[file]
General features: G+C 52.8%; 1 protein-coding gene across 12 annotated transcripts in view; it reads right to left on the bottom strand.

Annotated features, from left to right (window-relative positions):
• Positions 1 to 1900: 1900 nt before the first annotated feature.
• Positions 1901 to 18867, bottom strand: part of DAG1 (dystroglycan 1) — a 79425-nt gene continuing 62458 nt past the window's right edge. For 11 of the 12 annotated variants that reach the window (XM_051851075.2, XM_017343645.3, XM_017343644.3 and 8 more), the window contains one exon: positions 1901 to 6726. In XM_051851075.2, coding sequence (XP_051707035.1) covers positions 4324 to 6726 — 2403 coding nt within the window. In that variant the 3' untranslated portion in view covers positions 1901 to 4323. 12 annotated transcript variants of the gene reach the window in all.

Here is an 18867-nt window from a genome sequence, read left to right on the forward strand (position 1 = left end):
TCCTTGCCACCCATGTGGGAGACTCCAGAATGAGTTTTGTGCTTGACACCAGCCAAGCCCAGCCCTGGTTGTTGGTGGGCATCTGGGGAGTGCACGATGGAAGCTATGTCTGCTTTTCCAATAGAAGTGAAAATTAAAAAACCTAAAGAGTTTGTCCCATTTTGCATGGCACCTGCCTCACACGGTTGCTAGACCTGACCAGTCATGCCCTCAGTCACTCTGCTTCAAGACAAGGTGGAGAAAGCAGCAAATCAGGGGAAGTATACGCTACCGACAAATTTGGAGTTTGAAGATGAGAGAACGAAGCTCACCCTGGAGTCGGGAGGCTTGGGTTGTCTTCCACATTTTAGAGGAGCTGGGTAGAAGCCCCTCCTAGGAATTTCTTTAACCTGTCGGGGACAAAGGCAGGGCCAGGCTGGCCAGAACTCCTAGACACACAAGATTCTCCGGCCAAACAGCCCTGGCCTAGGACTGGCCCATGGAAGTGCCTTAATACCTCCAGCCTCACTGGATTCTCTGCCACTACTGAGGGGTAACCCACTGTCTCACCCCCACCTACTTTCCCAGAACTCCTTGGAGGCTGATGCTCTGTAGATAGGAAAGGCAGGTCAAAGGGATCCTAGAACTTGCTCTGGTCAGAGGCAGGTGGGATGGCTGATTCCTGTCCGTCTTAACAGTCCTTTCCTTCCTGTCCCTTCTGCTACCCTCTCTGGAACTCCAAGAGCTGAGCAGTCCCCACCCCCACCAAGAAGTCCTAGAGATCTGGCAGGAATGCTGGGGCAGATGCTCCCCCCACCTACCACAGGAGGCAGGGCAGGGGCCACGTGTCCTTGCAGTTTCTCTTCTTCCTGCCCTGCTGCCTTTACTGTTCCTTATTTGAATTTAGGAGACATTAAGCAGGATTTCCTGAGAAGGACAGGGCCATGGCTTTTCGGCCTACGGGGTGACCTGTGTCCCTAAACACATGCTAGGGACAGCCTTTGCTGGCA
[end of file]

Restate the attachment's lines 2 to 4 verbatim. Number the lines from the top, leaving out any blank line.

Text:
Annotated features, from left to right (window-relative positions):
• Positions 1 to 1900: 1900 nt before the first annotated feature.
• Positions 1901 to 18867, bottom strand: part of DAG1 (dystroglycan 1) — a 79425-nt gene continuing 62458 nt past the window's right edge. For 11 of the 12 annotated variants that reach the window (XM_051851075.2, XM_017343645.3, XM_017343644.3 and 8 more), the window contains one exon: positions 1901 to 6726. In XM_051851075.2, coding sequence (XP_051707035.1) covers positions 4324 to 6726 — 2403 coding nt within the window. In that variant the 3' untranslated portion in view covers positions 1901 to 4323. 12 annotated transcript variants of the gene reach the window in all.